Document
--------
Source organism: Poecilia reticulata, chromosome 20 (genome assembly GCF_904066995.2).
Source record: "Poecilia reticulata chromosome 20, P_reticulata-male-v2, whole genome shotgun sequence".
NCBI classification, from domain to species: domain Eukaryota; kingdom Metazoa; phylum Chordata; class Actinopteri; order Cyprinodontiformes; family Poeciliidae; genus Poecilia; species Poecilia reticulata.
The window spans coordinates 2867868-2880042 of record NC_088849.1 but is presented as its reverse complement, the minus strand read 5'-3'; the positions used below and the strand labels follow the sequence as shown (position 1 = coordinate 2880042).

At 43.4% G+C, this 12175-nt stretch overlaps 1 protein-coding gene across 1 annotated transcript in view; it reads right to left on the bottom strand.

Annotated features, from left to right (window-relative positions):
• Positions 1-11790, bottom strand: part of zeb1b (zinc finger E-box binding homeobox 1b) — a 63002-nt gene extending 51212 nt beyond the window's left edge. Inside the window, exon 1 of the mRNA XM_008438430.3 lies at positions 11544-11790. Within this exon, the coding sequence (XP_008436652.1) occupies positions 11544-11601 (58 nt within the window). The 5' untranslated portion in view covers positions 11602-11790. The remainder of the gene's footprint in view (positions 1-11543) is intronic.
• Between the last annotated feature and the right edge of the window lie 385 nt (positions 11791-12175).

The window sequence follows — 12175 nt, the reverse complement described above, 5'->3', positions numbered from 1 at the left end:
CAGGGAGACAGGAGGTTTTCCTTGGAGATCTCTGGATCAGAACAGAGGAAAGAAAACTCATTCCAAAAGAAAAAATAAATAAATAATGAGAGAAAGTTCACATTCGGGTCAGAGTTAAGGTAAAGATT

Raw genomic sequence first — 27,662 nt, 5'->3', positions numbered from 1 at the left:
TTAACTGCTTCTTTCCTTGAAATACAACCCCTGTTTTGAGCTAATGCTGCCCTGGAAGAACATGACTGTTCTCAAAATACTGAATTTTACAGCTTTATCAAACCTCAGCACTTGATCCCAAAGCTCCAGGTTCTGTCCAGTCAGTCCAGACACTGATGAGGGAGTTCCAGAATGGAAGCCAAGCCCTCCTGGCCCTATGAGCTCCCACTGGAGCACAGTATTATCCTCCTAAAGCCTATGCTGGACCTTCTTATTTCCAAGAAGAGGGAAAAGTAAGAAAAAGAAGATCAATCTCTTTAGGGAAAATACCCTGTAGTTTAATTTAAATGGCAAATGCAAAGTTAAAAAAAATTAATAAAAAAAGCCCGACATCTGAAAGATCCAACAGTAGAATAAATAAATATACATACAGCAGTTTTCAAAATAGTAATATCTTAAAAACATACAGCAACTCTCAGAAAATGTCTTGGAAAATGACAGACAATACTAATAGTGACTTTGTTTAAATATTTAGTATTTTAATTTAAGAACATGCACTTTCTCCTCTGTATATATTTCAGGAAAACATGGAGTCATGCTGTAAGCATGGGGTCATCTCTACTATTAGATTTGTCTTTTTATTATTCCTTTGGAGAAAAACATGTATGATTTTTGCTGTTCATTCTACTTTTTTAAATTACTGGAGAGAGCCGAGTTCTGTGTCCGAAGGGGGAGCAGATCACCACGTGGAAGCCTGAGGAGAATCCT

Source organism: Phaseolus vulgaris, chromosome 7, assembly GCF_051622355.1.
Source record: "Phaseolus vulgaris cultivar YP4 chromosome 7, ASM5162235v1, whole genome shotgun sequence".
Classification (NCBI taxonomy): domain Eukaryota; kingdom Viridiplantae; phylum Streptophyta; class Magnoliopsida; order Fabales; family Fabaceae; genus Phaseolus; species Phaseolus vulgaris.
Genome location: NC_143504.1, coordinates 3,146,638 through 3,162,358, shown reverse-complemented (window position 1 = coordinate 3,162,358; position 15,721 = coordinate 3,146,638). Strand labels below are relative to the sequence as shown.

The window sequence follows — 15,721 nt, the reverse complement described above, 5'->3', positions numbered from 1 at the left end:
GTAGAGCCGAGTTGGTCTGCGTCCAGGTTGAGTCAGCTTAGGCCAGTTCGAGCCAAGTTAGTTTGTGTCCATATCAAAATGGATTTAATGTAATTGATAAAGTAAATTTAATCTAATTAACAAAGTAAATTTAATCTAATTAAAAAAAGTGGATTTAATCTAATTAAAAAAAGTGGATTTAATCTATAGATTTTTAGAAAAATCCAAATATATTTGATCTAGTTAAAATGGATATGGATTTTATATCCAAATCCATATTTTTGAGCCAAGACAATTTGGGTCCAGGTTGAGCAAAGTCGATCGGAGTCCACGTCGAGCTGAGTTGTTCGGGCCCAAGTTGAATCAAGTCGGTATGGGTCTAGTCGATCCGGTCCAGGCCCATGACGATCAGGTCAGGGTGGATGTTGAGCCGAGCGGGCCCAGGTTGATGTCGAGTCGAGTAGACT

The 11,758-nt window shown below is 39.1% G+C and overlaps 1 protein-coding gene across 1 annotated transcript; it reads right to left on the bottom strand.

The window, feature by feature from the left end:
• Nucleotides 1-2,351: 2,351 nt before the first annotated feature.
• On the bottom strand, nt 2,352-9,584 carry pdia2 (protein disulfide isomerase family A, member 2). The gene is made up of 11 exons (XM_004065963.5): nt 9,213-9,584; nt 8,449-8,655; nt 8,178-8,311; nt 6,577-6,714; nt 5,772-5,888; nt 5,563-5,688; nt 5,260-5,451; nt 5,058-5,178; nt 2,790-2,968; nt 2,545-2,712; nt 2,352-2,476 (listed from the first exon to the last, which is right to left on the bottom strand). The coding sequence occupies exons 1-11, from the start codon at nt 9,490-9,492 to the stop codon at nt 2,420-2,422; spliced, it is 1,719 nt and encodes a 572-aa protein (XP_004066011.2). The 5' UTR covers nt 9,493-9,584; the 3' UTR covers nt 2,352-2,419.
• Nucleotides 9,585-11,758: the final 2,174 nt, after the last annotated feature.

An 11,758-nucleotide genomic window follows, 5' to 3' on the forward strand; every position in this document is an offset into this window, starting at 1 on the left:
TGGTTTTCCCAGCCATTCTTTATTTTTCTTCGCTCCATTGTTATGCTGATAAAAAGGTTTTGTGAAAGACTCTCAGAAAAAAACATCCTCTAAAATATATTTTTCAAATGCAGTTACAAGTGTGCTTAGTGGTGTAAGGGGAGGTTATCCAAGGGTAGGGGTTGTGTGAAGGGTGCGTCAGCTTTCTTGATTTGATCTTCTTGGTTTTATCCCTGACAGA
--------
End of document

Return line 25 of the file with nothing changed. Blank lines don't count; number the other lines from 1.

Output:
TGGTTTTCCCAGCCATTCTTTATTTTTCTTCGCTCCATTGTTATGCTGATAAAAAGGTTTTGTGAAAGACTCTCAGAAAAAAACATCCTCTAAAATATATTTTTCAAATGCAGTTACAAGTGTGCTTAGTGGTGTAAGGGGAGGTTATCCAAGGGTAGGGGTTGTGTGAAGGGTGCGTCAGCTTTCTTGATTTGATCTTCTTGGTTTTATCCCTGACAGA